6 ways to address your book collection without going pure Kondo
Unless you’ve been living under a pile of rarely-worn clothes, old magazines and tealight holders for the past few years, you'll have heard of Marie Kondo.
The one-woman boost to community recycling centres gained fame for her simple advice on how to keep your home tidy in an age whern we buy more stuff than ever before. Her bestselling book The Life-Changing Magic of Tidying Up was first adapted as a Manga graphic novel and then a Netflix series. It was the latter that brought worldwide infamy, when Kondo advised that we should keep no more than 30 books in our home.
For booklovers – many of whom struggle to keep the pile on their bedside table to under 30 books – this was sacrilege, and the response was predictably frenzied.
With a few months of hindsight, perhaps we all over-reacted. When your home’s floor becomes your largest book shelf, perhaps it is time to act.
Only 30 books is too draconian for us, however. That's why we've sought to establish some more realistic guidelines for all of our book loving friends out there. Friends whose bookends are in boxes because they take up valuable bookshelf room.
With that in mind, here are 6 reasons to keep or remove books.*
*And remember: if you are saying goodbye to a large amount of books in the Central Belt, support out work by contacting our friends at Better World Books.
1. REMOVE books that you’re only keeping because they won a prize
Is there a prize-winning book that really helped you to nod off in the evening? A story that heralded a huge spike in your phone usage? And yet, there it is, still on your bookshelf simply because other people said it was good. It’s time for some honesty. Will you really go back for more or are you keeping this weighty tome around to impress people? Maybe it’s time to borrow some wisdom from Marie Kondo. Pick the book up. If it makes you feel full of shame or angst, get rid.
2. REMOVE unwanted gifts
Receiving a book as a gift is never less than magical, except when it's not.
“I know you don’t climb, but I bought you this book because you said you watched that climbing documentary on Netflix. It’s about a guy from the 19th century who was, like, an early pioneer of climbing or something. I’ve not read it but it looked good, eh.”
It’s thoughtful but (1) you’re not really into climbing – it was just a good film; (2) you don’t really read much non-fiction; and (3) the average reader only gets through four to 12 books a year - will you really devote one of these precious slots to a book you don’t fancy?
3. KEEP unread books simply because they are pretty
This is totally justified. If you already own a silly amount of books then the chances are you value them as decorative objects. Keep the pretty even if it will go unread.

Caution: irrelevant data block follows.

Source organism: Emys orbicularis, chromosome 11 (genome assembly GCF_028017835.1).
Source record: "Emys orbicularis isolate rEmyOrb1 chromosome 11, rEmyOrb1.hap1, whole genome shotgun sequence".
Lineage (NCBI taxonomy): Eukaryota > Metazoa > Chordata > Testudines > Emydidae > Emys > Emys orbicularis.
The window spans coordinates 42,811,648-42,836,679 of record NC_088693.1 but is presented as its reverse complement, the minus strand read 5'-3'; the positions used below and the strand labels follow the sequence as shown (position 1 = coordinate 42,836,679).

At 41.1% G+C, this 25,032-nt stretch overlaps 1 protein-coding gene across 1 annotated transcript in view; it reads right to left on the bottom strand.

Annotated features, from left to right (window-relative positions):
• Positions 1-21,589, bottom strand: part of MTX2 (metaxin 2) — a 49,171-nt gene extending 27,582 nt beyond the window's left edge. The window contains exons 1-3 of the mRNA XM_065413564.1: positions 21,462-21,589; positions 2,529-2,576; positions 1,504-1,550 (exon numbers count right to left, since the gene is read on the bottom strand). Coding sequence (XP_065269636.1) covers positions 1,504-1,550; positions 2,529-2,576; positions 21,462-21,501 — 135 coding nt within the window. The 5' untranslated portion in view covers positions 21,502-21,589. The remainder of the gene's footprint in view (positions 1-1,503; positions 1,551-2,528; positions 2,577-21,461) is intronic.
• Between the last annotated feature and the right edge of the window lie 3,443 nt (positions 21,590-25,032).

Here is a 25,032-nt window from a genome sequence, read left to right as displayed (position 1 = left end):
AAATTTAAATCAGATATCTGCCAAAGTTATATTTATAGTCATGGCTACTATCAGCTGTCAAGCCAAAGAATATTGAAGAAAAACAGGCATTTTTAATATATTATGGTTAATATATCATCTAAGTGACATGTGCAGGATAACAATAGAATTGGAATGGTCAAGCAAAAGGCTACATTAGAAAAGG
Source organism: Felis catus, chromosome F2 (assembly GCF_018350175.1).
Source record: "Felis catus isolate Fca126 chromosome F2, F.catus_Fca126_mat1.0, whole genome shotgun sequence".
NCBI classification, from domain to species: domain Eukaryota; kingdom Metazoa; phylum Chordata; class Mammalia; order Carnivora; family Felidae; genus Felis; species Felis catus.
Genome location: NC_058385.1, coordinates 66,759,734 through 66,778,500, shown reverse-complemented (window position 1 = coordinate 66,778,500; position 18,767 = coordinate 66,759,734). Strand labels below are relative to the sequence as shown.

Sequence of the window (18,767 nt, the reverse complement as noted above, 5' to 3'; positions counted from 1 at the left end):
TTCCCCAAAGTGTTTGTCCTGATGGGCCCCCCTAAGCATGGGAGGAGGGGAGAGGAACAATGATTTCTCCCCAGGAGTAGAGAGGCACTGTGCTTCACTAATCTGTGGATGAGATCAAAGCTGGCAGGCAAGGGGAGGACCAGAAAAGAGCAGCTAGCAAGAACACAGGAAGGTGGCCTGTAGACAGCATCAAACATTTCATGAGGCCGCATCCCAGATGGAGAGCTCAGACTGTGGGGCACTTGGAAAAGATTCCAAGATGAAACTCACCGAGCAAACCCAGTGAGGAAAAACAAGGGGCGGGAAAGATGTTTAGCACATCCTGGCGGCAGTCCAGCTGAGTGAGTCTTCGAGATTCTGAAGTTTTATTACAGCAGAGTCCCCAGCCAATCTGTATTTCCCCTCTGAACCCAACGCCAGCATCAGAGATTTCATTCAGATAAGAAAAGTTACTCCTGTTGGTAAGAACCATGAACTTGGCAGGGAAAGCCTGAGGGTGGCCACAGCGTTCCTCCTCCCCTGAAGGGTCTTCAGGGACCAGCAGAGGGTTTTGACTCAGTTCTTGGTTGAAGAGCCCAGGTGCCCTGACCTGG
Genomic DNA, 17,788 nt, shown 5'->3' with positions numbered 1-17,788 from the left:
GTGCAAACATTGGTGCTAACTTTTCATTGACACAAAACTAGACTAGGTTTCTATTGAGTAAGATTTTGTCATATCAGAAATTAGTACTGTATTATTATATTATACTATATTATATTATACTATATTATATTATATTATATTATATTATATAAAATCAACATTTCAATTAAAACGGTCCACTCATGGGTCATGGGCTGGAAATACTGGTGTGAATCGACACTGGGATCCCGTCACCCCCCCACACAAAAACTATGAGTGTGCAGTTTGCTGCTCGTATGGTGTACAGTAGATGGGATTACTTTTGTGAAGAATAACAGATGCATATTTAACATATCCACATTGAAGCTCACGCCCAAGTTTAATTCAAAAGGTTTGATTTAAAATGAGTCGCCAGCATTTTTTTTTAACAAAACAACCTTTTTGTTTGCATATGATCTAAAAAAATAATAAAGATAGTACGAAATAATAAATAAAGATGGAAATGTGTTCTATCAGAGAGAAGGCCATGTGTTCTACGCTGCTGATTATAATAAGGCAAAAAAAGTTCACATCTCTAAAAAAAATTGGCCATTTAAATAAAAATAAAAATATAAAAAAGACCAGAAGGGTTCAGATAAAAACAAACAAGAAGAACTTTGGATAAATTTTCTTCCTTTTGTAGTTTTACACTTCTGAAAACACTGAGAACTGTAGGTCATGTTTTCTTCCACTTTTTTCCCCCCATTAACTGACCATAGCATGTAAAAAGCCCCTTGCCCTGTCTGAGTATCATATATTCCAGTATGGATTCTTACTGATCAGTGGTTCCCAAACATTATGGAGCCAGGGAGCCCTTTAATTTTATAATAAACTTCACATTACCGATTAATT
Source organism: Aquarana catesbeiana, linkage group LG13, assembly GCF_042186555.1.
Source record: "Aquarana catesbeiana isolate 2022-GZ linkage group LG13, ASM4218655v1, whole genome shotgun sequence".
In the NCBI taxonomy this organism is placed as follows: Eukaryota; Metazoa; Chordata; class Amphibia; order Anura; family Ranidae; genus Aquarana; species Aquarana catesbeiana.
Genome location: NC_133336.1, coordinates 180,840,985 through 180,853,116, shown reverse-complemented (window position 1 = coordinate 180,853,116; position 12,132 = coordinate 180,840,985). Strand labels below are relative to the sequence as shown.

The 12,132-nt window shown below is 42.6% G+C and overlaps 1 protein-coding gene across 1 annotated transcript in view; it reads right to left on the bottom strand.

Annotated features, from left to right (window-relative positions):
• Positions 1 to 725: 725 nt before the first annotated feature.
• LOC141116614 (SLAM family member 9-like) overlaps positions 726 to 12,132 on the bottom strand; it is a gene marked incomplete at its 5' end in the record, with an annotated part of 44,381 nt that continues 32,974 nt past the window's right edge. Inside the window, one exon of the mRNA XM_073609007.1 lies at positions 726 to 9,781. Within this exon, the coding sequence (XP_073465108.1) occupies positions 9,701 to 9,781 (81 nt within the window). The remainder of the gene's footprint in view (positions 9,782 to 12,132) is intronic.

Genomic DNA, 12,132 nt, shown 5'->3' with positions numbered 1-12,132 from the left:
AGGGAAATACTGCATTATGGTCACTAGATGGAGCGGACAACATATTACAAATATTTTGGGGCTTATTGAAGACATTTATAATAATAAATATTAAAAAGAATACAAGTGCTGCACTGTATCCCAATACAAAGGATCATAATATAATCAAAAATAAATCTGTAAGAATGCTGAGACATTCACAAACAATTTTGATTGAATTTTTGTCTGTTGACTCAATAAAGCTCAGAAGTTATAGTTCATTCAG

There shouldn't be shoulds in reading. Your bookshelfs should spark joy and antipation, not guilt and excuse making.
4. REMOVE vague notions of collecting a full series
Are you keeping a few titles from a vast series by a prolific author just because you have more than one of their books? If you're not aiming at completing the full set, and the author isn’t in your top 5, consider trimming down to your collection to one or two books of theirs that you really loved.
5. KEEP brilliant books you’ll never re-read
You've read and loved a book. Five years and two house moves later, it's still on your bookshelf and you've no plans to re-read it. Why keep?
For booklovers, this is a hard behaviour to justify, and it certainly wouldn’t be Kondo-ned (in fact, Marie Kondo suggest that we will carry great books around with us in our memory). Perhaps we keep these books like rarely looked at photos of our past. We occasionally take a moment to gaze at them and remember different times and different selves.
Besides, a booklover never knows when they will meet a person who will absolutely love a title they've read. Introducing a book to someone who truly loves it is often more satisfying than finding treasure for yourself.
6. REMOVE the ‘shoulds’ from your genre-scape
Some people won’t read fiction as is ‘didn’t actually happen’. Some people can’t read non-fiction as it leaves them cold. Whatever your bias, you’ll no doubt have books in genres you know you should explore more. There shouldn't be shoulds in reading. Your bookshelves should spark joy and antipation, not guilt and excuse making. Why not pick two or three titles that really interest you from a lesser-explored genre and donate the rest to people who will truly treasure them.